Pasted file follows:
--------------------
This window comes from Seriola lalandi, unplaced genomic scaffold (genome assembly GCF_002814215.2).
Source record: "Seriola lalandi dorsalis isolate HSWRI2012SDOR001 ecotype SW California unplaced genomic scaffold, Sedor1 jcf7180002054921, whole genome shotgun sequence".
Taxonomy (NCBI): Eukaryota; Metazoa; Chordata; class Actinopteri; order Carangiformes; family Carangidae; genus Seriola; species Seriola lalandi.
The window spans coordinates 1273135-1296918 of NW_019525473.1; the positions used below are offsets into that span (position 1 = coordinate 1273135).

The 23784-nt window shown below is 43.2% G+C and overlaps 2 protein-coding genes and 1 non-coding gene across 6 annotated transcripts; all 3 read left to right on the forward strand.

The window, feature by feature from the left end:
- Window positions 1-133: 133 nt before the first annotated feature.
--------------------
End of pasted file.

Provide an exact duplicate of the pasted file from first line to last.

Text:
This window comes from Seriola lalandi, unplaced genomic scaffold (genome assembly GCF_002814215.2).
Source record: "Seriola lalandi dorsalis isolate HSWRI2012SDOR001 ecotype SW California unplaced genomic scaffold, Sedor1 jcf7180002054921, whole genome shotgun sequence".
Taxonomy (NCBI): Eukaryota; Metazoa; Chordata; class Actinopteri; order Carangiformes; family Carangidae; genus Seriola; species Seriola lalandi.
The window spans coordinates 1273135-1296918 of NW_019525473.1; the positions used below are offsets into that span (position 1 = coordinate 1273135).

The 23784-nt window shown below is 43.2% G+C and overlaps 2 protein-coding genes and 1 non-coding gene across 6 annotated transcripts; all 3 read left to right on the forward strand.

The window, feature by feature from the left end:
- Window positions 1-133: 133 nt before the first annotated feature.